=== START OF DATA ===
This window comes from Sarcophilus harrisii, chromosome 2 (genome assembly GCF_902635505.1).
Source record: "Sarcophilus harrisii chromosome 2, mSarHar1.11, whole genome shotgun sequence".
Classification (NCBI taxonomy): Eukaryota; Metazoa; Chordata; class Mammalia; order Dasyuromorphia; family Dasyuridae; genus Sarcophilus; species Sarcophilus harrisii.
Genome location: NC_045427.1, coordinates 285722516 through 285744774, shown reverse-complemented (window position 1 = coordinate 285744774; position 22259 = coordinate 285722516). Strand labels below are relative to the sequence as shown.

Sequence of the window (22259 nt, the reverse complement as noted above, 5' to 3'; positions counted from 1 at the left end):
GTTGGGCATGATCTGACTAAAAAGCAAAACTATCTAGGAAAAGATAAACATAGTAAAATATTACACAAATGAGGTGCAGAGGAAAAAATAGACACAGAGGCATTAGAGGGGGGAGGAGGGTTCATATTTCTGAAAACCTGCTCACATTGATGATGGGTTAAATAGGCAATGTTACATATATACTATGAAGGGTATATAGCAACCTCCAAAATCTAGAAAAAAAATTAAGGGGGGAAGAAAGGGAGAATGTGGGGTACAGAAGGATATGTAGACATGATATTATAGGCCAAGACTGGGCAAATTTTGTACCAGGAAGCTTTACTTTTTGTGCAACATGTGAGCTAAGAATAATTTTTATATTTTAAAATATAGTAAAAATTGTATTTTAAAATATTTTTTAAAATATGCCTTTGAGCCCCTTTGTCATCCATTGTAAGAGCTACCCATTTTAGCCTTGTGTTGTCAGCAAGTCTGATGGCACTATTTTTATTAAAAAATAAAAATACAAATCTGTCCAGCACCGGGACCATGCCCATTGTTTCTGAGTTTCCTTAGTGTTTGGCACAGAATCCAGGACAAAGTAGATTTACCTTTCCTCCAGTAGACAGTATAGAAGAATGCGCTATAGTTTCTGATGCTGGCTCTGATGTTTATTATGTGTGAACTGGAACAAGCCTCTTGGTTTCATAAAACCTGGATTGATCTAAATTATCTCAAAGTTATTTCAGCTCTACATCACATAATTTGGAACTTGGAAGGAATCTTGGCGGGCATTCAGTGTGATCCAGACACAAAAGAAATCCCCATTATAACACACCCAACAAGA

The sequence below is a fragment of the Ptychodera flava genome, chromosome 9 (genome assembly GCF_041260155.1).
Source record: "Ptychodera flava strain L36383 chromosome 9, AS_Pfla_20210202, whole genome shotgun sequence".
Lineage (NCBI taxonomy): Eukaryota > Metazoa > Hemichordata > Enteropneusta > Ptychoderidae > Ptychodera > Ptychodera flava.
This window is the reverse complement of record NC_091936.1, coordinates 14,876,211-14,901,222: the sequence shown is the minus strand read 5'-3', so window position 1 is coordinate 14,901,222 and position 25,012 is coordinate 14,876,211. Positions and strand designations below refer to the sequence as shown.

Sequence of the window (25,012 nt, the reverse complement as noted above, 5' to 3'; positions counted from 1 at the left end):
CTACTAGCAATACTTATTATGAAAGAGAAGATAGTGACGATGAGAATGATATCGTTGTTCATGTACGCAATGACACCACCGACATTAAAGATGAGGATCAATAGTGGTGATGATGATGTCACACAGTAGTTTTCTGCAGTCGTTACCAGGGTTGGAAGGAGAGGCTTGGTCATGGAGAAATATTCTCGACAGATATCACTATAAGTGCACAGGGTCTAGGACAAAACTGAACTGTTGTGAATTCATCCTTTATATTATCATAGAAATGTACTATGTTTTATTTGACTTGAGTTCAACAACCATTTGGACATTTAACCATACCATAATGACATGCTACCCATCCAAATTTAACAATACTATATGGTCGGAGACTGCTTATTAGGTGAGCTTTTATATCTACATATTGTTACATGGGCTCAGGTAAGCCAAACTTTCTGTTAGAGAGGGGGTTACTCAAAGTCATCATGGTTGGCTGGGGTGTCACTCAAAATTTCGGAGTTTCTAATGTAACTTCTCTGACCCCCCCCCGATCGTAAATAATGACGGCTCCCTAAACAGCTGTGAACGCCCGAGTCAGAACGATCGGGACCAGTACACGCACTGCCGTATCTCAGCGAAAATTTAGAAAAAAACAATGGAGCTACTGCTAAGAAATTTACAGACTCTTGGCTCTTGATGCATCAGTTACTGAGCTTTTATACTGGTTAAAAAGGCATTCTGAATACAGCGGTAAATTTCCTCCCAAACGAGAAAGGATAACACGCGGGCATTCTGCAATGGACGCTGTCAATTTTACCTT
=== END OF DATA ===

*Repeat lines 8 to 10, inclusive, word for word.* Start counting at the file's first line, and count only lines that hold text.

Source record: "Ptychodera flava strain L36383 chromosome 9, AS_Pfla_20210202, whole genome shotgun sequence".
Lineage (NCBI taxonomy): Eukaryota > Metazoa > Hemichordata > Enteropneusta > Ptychoderidae > Ptychodera > Ptychodera flava.
This window is the reverse complement of record NC_091936.1, coordinates 14,876,211-14,901,222: the sequence shown is the minus strand read 5'-3', so window position 1 is coordinate 14,901,222 and position 25,012 is coordinate 14,876,211. Positions and strand designations below refer to the sequence as shown.